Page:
Ayres/Banaji/Jolls via RAND

Everyone knows there are huge racial disparities when it comes to earnings. As of 2014, median household income for whites was almost double blacks'.

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The causes for these disparities are often described as complex, but a new experiment shows they may actually be the sad, disturbingly simple result of racial bias.

As described in the RAND Journal of Economics, a group of researchers from Yale and Harvard went to eBay and put up offerings of baseball cards being shown by dark-skinned/African-American hands. They then showed the same cards being held by a light-skinned/Caucasian hand. Cards held by African-American sellers sold for approximately 20% ($0.90) less than cards held by Caucasian sellers, they found.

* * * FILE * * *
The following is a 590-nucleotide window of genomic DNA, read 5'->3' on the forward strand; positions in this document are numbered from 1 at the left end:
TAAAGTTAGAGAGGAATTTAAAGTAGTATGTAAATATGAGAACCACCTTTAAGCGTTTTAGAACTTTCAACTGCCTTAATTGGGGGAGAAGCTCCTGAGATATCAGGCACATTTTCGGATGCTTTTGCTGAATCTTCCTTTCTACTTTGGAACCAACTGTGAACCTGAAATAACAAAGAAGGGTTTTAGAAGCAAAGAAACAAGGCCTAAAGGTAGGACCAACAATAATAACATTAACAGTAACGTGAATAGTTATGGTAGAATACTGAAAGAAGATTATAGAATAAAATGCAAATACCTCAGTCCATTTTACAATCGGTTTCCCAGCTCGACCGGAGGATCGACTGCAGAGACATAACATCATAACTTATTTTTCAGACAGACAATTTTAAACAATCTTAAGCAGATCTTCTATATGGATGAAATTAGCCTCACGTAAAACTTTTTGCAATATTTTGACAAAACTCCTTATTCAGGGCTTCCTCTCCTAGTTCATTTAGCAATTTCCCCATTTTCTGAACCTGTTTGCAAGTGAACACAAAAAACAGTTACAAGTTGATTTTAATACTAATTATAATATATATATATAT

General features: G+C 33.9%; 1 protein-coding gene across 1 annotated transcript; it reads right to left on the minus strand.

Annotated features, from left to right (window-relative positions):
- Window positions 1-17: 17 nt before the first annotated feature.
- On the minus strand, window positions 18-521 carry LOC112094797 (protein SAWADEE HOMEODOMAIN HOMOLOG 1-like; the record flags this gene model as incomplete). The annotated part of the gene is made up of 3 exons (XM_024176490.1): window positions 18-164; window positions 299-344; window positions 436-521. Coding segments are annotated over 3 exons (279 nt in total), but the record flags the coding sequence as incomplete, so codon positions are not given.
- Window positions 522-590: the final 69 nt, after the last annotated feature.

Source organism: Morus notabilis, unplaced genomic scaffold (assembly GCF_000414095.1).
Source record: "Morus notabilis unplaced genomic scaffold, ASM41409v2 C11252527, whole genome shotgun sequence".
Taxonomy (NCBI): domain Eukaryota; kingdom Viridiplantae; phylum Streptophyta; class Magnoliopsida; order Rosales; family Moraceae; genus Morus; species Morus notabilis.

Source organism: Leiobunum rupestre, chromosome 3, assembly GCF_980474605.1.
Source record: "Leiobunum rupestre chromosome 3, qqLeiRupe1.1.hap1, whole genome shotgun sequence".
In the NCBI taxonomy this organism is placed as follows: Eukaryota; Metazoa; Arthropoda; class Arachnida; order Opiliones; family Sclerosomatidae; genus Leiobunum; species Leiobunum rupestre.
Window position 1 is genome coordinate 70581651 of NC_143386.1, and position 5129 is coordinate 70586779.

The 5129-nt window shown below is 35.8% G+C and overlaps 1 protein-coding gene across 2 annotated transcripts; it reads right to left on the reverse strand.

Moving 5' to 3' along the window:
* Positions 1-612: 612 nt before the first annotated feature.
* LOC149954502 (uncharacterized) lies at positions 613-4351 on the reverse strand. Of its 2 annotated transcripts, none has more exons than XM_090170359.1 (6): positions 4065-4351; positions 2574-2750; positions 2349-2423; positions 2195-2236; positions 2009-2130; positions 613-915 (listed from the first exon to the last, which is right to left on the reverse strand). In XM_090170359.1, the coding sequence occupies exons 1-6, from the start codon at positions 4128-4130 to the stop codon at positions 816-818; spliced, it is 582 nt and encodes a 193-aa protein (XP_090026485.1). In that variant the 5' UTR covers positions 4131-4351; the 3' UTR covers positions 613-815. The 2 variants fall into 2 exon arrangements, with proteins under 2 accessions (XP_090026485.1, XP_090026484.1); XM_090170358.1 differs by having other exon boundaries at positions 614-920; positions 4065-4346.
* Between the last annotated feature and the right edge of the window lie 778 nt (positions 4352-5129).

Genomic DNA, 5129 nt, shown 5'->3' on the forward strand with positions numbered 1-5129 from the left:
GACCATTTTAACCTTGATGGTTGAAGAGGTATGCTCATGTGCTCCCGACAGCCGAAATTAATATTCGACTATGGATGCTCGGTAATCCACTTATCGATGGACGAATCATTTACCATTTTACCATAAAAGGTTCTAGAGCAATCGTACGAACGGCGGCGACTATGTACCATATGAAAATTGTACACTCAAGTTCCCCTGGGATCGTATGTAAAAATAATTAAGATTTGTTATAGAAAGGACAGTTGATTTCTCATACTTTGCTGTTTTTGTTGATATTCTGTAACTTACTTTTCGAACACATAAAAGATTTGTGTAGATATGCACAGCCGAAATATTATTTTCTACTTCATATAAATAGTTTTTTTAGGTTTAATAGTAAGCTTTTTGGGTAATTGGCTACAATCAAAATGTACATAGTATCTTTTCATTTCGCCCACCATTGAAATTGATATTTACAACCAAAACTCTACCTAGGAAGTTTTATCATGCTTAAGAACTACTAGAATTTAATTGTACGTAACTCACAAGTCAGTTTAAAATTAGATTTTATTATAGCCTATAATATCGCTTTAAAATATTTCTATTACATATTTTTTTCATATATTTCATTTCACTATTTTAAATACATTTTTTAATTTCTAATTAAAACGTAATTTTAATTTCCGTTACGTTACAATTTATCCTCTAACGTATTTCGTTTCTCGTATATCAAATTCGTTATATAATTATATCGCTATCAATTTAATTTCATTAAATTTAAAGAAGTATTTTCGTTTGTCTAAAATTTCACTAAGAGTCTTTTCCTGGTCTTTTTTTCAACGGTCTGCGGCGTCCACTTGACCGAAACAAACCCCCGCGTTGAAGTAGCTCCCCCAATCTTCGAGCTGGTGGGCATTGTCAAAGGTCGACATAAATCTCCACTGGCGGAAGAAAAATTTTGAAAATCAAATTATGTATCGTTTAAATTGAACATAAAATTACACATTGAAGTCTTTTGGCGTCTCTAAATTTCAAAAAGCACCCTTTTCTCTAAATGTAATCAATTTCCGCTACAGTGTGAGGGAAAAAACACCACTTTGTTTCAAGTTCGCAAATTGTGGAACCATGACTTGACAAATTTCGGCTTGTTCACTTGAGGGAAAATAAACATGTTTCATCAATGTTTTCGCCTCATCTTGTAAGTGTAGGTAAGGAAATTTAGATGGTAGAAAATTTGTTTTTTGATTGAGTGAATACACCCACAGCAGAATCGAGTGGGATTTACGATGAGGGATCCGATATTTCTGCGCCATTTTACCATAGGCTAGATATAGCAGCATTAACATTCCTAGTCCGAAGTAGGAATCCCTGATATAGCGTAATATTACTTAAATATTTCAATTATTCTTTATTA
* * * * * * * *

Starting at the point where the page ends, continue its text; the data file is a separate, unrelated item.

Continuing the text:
Ayres/Banaji/Jolls via RAND

"A simple auction market (eBay) appears to produce disproportionately negative outcomes for African-Americans even when there is no opportunity to observe demeanor, socioeconomic status, or other non-race but potentially race-correlated features of potential transaction partners," they write.

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They note these findings jibe with past experiments done on purchasing automobiles; car price disparities for African-American versus Caucasian buyers were reduced when negotiations were initially conducted online.

"Our results…provide a relatively clean demonstration of the role race may play in economic and other outcomes, including in contexts in which—unlike online—race cannot simply be hidden from view."

Rob covers business, economics and the environment for Fusion. He previously worked at Business Insider. He grew up in Chicago.